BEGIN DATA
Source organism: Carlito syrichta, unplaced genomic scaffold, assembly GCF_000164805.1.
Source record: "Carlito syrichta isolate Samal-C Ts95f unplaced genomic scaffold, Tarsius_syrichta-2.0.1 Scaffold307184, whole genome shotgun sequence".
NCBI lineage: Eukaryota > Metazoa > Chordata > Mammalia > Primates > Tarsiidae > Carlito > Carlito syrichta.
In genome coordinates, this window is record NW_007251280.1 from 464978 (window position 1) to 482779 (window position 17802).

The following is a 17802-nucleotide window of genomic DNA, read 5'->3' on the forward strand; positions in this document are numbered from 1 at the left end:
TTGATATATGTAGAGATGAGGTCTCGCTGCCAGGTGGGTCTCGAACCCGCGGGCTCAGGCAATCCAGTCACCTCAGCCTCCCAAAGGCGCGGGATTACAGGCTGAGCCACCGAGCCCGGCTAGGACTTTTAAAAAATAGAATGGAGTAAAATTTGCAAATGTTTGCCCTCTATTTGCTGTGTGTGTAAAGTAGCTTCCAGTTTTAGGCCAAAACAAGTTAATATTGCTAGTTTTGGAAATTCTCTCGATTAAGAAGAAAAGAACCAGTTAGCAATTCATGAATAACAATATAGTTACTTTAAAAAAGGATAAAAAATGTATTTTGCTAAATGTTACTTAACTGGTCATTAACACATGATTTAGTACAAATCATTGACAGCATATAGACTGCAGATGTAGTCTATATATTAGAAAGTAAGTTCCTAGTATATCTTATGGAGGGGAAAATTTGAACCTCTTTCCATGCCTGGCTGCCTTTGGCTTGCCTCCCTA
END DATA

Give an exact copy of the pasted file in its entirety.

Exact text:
Source organism: Carlito syrichta, unplaced genomic scaffold, assembly GCF_000164805.1.
Source record: "Carlito syrichta isolate Samal-C Ts95f unplaced genomic scaffold, Tarsius_syrichta-2.0.1 Scaffold307184, whole genome shotgun sequence".
NCBI lineage: Eukaryota > Metazoa > Chordata > Mammalia > Primates > Tarsiidae > Carlito > Carlito syrichta.
In genome coordinates, this window is record NW_007251280.1 from 464978 (window position 1) to 482779 (window position 17802).

The following is a 17802-nucleotide window of genomic DNA, read 5'->3' on the forward strand; positions in this document are numbered from 1 at the left end:
TTGATATATGTAGAGATGAGGTCTCGCTGCCAGGTGGGTCTCGAACCCGCGGGCTCAGGCAATCCAGTCACCTCAGCCTCCCAAAGGCGCGGGATTACAGGCTGAGCCACCGAGCCCGGCTAGGACTTTTAAAAAATAGAATGGAGTAAAATTTGCAAATGTTTGCCCTCTATTTGCTGTGTGTGTAAAGTAGCTTCCAGTTTTAGGCCAAAACAAGTTAATATTGCTAGTTTTGGAAATTCTCTCGATTAAGAAGAAAAGAACCAGTTAGCAATTCATGAATAACAATATAGTTACTTTAAAAAAGGATAAAAAATGTATTTTGCTAAATGTTACTTAACTGGTCATTAACACATGATTTAGTACAAATCATTGACAGCATATAGACTGCAGATGTAGTCTATATATTAGAAAGTAAGTTCCTAGTATATCTTATGGAGGGGAAAATTTGAACCTCTTTCCATGCCTGGCTGCCTTTGGCTTGCCTCCCTA